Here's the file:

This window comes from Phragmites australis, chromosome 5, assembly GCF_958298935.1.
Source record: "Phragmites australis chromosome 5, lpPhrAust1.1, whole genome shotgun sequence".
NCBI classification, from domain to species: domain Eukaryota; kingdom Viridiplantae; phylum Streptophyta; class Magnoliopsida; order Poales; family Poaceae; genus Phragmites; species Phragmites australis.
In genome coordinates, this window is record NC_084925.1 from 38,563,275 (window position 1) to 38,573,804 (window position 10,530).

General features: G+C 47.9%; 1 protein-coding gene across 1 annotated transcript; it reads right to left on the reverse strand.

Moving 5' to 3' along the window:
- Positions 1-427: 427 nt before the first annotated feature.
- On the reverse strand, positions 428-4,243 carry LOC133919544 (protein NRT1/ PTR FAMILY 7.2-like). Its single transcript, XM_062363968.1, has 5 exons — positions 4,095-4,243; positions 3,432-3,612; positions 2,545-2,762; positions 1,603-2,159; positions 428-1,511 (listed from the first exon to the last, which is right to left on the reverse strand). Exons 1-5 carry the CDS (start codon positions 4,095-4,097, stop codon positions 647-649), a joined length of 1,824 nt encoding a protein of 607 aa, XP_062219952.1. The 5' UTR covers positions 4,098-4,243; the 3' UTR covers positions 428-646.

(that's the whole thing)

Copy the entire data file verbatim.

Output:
This window comes from Phragmites australis, chromosome 5, assembly GCF_958298935.1.
Source record: "Phragmites australis chromosome 5, lpPhrAust1.1, whole genome shotgun sequence".
NCBI classification, from domain to species: domain Eukaryota; kingdom Viridiplantae; phylum Streptophyta; class Magnoliopsida; order Poales; family Poaceae; genus Phragmites; species Phragmites australis.
In genome coordinates, this window is record NC_084925.1 from 38,563,275 (window position 1) to 38,573,804 (window position 10,530).

General features: G+C 47.9%; 1 protein-coding gene across 1 annotated transcript; it reads right to left on the reverse strand.

Moving 5' to 3' along the window:
- Positions 1-427: 427 nt before the first annotated feature.
- On the reverse strand, positions 428-4,243 carry LOC133919544 (protein NRT1/ PTR FAMILY 7.2-like). Its single transcript, XM_062363968.1, has 5 exons — positions 4,095-4,243; positions 3,432-3,612; positions 2,545-2,762; positions 1,603-2,159; positions 428-1,511 (listed from the first exon to the last, which is right to left on the reverse strand). Exons 1-5 carry the CDS (start codon positions 4,095-4,097, stop codon positions 647-649), a joined length of 1,824 nt encoding a protein of 607 aa, XP_062219952.1. The 5' UTR covers positions 4,098-4,243; the 3' UTR covers positions 428-646.